The Disclosure and Barring Service hit the headlines again recently, and not in a good way. After issued with delays in checking and a very overdue IT system, the DBS had to halt submission of documents online. The issue came to light in parliament, after Diane Abbott questioned the minister responsible. So what’s going on?
Redaction Software at the Disclosure and Barring Service
The problems are about the redaction software used by the DBS. The software was used to remove – or redact – some pieces of information from documents sent over the internet. On several occasions, the software didn’t work. When it came to light, the Disclosure and Barring Service reported them to the software developer, Tata. They are working on a fix. However, until the issue is resolved, the only option is to stop using the redaction function. The problems came to light after shadow Home Secretary, Diane Abbot, asked Victoria Atkins about it in parliament. Ms Atkins admitted there had been problems with the DBS computer system. She denied there had been any security issues as a consequence. Another concern is that the software contract with Tata expires later in 2019. Will all the bugs be fixed in time?
What does all of this mean for me?
If you are applying for a DBS check, this all sounds very worrying. Is your sensitive personal data going to be safe? The DBS say it is. Thousands of people living all over the UK apply for a DBS check each year. In most cases, the system runs perfectly. Redaction is only used for sensitive information on DBS forms, mostly concerning criminal records. Under data protection laws, the DBS has to be very careful about how your data is stored and used. If software problems have been raised in parliament and reported in the press, the pressure is on. Engineers are working to fix the current issues. If they’re not quick enough or other problems are reported, this will also be reported. So keep your eyes on the press for any further announcements.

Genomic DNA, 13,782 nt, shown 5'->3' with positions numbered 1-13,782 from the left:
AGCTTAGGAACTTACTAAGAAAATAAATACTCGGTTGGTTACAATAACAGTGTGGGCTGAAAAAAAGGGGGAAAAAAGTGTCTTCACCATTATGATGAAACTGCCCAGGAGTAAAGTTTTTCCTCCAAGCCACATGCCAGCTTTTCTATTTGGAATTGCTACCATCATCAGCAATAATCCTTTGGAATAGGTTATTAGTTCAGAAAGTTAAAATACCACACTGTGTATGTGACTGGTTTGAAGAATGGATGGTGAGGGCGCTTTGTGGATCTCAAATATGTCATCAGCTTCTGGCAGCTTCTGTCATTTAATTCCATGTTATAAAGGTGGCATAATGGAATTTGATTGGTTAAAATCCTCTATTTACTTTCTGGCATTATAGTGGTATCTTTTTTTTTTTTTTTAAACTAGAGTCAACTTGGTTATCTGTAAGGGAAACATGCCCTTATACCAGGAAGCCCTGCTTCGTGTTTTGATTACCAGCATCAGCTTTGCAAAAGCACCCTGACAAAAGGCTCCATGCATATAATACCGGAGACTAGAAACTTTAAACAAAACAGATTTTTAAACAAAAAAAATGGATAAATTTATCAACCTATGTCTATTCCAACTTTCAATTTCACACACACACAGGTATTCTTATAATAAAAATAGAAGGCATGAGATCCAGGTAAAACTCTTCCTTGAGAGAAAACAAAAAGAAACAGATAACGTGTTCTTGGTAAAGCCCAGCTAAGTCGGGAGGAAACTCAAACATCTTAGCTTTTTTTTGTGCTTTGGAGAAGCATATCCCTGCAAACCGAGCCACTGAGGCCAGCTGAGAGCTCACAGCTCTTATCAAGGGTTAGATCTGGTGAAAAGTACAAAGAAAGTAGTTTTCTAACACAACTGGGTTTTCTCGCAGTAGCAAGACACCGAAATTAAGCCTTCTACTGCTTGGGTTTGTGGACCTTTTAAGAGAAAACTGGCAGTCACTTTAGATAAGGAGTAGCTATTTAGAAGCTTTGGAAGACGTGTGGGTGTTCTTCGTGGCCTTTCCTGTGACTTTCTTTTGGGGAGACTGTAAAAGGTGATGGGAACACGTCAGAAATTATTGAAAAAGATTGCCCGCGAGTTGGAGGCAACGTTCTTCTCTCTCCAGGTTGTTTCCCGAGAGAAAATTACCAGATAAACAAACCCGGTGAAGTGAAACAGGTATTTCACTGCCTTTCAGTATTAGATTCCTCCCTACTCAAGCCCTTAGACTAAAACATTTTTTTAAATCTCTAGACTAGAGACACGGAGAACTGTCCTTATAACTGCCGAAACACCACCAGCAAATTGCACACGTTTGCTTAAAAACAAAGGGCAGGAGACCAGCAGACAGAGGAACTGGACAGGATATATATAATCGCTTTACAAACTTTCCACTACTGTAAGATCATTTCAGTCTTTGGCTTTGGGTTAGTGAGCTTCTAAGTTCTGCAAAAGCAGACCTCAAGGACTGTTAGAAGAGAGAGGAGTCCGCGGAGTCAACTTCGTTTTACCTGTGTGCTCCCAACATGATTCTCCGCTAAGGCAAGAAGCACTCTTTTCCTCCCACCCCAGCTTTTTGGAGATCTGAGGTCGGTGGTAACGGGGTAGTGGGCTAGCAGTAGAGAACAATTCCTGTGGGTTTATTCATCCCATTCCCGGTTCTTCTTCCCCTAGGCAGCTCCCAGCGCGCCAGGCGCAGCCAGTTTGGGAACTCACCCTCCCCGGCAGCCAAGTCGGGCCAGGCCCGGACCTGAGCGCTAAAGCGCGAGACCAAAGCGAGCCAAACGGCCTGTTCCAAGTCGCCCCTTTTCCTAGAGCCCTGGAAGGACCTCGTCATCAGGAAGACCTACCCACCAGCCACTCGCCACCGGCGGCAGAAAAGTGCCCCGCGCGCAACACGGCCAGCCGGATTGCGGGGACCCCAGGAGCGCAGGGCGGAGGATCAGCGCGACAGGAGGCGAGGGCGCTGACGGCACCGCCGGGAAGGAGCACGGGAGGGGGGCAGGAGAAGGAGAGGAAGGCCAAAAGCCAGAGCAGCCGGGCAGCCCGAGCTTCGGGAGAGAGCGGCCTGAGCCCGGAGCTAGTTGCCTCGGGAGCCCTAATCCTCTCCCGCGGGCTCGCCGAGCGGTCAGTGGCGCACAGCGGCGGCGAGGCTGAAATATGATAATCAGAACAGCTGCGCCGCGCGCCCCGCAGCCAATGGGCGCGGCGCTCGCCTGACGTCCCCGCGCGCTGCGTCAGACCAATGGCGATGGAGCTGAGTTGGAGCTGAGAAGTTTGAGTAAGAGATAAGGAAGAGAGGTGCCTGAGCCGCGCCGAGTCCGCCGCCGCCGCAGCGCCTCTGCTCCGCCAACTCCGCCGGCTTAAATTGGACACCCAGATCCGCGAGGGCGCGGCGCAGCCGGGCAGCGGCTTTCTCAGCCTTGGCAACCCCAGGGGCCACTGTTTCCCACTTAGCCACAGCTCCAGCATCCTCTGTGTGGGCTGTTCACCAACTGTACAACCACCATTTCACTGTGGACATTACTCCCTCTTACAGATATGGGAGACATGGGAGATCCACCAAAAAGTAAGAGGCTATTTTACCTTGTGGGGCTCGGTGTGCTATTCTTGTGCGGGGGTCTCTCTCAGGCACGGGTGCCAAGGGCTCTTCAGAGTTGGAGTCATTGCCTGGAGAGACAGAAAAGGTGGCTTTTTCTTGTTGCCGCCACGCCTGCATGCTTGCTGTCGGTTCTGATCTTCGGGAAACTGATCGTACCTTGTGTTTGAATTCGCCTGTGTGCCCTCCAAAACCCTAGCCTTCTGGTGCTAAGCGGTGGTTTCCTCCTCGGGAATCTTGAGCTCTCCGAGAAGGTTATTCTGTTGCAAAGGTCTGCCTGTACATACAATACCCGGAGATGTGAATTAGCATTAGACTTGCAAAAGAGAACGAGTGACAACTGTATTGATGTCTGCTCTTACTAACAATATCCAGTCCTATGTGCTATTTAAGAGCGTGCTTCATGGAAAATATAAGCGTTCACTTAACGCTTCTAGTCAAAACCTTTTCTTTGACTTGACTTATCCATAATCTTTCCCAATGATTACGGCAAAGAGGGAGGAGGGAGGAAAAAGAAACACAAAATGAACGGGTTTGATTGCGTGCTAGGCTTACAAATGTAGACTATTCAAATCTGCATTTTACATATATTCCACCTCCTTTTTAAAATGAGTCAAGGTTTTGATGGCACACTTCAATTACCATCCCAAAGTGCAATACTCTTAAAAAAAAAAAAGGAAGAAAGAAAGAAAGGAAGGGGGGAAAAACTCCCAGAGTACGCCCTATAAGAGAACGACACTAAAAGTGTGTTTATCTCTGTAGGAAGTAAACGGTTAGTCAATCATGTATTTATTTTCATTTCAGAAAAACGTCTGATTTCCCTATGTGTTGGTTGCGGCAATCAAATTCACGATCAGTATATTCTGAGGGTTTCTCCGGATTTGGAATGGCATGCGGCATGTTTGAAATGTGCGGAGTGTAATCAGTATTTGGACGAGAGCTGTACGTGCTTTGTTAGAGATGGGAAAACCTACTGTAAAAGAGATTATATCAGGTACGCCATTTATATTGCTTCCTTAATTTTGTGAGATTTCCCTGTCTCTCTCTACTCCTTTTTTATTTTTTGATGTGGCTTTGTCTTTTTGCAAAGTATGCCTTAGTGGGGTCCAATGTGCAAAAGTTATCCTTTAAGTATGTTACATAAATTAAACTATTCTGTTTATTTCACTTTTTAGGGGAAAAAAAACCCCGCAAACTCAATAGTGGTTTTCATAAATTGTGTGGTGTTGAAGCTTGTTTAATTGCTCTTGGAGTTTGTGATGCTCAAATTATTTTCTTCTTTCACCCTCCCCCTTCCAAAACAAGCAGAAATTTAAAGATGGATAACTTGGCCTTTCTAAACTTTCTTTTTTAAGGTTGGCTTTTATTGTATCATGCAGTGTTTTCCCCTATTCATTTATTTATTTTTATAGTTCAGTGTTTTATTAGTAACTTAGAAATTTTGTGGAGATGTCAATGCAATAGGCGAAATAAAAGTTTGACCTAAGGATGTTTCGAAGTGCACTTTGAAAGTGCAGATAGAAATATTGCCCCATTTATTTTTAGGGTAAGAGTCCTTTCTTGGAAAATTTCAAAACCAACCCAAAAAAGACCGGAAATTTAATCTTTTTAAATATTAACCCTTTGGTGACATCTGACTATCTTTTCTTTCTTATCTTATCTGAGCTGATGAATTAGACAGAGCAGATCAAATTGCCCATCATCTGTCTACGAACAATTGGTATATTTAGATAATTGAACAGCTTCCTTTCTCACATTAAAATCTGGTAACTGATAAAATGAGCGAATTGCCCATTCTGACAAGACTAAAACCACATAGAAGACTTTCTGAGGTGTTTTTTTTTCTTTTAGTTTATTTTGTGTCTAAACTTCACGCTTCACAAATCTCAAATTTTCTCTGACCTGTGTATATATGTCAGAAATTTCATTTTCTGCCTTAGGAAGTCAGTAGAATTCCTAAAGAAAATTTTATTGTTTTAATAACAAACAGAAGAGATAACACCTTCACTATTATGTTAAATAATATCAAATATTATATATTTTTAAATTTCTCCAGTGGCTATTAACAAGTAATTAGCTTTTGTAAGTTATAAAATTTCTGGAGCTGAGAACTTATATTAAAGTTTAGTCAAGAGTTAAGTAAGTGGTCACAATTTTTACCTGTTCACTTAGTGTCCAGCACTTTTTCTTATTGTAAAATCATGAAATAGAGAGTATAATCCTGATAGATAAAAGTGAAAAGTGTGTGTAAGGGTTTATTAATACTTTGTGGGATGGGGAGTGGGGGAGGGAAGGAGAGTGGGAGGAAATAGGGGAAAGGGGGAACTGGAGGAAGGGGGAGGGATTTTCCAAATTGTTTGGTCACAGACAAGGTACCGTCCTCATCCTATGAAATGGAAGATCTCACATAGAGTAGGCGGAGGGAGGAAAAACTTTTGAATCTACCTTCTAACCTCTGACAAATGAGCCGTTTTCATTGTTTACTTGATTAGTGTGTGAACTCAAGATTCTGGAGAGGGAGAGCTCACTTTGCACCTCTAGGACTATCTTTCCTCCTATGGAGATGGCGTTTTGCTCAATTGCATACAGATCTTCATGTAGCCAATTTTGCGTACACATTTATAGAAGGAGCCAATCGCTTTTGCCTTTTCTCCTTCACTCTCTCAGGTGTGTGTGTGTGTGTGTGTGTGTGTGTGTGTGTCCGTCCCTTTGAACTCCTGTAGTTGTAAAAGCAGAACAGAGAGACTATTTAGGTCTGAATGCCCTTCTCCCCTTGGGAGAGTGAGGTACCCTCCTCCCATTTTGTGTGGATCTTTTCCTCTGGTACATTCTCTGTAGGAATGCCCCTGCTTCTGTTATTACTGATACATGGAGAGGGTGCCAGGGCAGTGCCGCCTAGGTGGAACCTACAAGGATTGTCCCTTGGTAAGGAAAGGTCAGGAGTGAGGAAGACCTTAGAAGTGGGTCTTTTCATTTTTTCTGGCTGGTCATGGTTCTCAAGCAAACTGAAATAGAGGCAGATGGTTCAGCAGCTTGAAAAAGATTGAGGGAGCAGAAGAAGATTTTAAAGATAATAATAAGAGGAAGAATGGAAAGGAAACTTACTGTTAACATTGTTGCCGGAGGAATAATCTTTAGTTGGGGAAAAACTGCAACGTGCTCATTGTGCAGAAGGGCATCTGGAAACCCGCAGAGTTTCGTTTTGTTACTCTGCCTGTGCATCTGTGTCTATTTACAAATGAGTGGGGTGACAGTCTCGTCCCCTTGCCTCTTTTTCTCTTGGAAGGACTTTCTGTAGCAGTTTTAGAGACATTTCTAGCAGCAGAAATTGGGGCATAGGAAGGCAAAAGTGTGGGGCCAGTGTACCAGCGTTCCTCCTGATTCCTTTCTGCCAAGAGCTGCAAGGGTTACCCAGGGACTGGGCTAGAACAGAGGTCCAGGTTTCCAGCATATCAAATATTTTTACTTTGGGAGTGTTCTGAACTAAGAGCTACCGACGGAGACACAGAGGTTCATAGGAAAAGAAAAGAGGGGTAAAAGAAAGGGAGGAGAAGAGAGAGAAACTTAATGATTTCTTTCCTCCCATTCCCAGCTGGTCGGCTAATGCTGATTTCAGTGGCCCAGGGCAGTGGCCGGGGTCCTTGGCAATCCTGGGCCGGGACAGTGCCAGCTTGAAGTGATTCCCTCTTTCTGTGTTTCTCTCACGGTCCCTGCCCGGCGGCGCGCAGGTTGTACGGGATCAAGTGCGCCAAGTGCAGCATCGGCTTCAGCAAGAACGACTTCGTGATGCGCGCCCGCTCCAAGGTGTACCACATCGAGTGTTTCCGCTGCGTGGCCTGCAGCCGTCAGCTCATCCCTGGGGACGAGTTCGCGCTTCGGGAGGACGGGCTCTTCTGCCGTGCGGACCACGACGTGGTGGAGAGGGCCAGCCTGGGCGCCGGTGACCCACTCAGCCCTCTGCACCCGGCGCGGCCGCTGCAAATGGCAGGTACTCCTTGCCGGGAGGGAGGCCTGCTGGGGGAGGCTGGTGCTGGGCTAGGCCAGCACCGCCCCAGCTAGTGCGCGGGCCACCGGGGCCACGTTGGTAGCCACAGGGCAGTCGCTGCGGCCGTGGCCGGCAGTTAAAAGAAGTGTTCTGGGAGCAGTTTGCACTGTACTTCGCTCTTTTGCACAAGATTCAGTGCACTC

Whatever level of DBS check you apply for, you will be asked to submit some sensitive or personal information. The application form has boxes for name, address, date of birth and so on. It also asks you to declare any criminal convictions at this point. The next stage is about proving your identity. You will be asked to show originals of documents such as passport, birth certificate and utility bills. Your employer might take a copy, but the originals will be returned to you.
Employers are also legally required to keep all this sort of sensitive data safely. This usually means locked away, or password protected if it’s stored digitally. When your disclosure certificate is produced, it’s sent directly to you and not to your employer.
The Disclosure and Barring Service is a government body. It is not affiliated to any particular department. This allows it to run independently. Separate organisations d the same job in Northern Ireland and Scotland.